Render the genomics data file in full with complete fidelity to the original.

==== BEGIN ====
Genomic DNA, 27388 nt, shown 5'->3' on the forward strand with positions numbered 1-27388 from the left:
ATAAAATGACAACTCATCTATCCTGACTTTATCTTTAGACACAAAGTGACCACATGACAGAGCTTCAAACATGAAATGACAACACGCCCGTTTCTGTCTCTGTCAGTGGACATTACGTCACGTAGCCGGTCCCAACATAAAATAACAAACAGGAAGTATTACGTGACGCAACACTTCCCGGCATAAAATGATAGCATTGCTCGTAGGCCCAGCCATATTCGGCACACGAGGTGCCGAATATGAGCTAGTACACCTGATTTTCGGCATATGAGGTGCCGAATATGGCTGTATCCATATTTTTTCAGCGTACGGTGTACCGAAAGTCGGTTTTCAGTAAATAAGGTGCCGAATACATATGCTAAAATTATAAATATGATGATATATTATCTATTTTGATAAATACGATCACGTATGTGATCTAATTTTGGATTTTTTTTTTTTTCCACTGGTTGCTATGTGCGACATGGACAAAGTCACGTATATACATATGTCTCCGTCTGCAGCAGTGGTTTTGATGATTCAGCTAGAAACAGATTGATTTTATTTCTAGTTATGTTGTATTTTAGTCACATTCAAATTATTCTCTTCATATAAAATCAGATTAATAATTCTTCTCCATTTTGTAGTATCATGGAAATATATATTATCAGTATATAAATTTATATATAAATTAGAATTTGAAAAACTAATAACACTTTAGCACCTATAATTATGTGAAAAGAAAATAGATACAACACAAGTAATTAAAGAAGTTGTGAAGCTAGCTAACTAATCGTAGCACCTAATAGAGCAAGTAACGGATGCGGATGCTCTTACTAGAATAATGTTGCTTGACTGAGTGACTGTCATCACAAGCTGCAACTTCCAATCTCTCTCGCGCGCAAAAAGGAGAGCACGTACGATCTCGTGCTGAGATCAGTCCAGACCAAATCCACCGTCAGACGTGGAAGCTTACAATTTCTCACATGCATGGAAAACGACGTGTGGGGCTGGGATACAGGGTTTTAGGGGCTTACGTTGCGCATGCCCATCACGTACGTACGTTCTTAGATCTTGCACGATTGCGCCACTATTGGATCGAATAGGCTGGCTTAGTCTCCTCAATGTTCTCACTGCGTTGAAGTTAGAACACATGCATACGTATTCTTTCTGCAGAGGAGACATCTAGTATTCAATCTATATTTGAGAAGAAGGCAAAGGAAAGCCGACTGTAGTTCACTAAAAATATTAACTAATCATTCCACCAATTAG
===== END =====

Genomic DNA, 27388 nt, shown 5'->3' on the forward strand with positions numbered 1-27388 from the left:
ATAAAATGACAACTCATCTATCCTGACTTTATCTTTAGACACAAAGTGACCACATGACAGAGCTTCAAACATGAAATGACAACACGCCCGTTTCTGTCTCTGTCAGTGGACATTACGTCACGTAGCCGGTCCCAACATAAAATAACAAACAGGAAGTATTACGTGACGCAACACTTCCCGGCATAAAATGATAGCATTGCTCGTAGGCCCAGCCATATTCGGCACACGAGGTGCCGAATATGAGCTAGTACACCTGATTTTCGGCATATGAGGTGCCGAATATGGCTGTATCCATATTTTTTCAGCGTACGGTGTACCGAAAGTCGGTTTTCAGTAAATAAGGTGCCGAATACATATGCTAAAATTATAAATATGATGATATATTATCTATTTTGATAAATACGATCACGTATGTGATCTAATTTTGGATTTTTTTTTTTTTCCACTGGTTGCTATGTGCGACATGGACAAAGTCACGTATATACATATGTCTCCGTCTGCAGCAGTGGTTTTGATGATTCAGCTAGAAACAGATTGATTTTATTTCTAGTTATGTTGTATTTTAGTCACATTCAAATTATTCTCTTCATATAAAATCAGATTAATAATTCTTCTCCATTTTGTAGTATCATGGAAATATATATTATCAGTATATAAATTTATATATAAATTAGAATTTGAAAAACTAATAACACTTTAGCACCTATAATTATGTGAAAAGAAAATAGATACAACACAAGTAATTAAAGAAGTTGTGAAGCTAGCTAACTAATCGTAGCACCTAATAGAGCAAGTAACGGATGCGGATGCTCTTACTAGAATAATGTTGCTTGACTGAGTGACTGTCATCACAAGCTGCAACTTCCAATCTCTCTCGCGCGCAAAAAGGAGAGCACGTACGATCTCGTGCTGAGATCAGTCCAGACCAAATCCACCGTCAGACGTGGAAGCTTACAATTTCTCACATGCATGGAAAACGACGTGTGGGGCTGGGATACAGGGTTTTAGGGGCTTACGTTGCGCATGCCCATCACGTACGTACGTTCTTAGATCTTGCACGATTGCGCCACTATTGGATCGAATAGGCTGGCTTAGTCTCCTCAATGTTCTCACTGCGTTGAAGTTAGAACACATGCATACGTATTCTTTCTGCAGAGGAGACATCTAGTATTCAATCTATATTTGAGAAGAAGGCAAAGGAAAGCCGACTGTAGTTCACTAAAAATATTAACTAATCATTCCACCAATTAG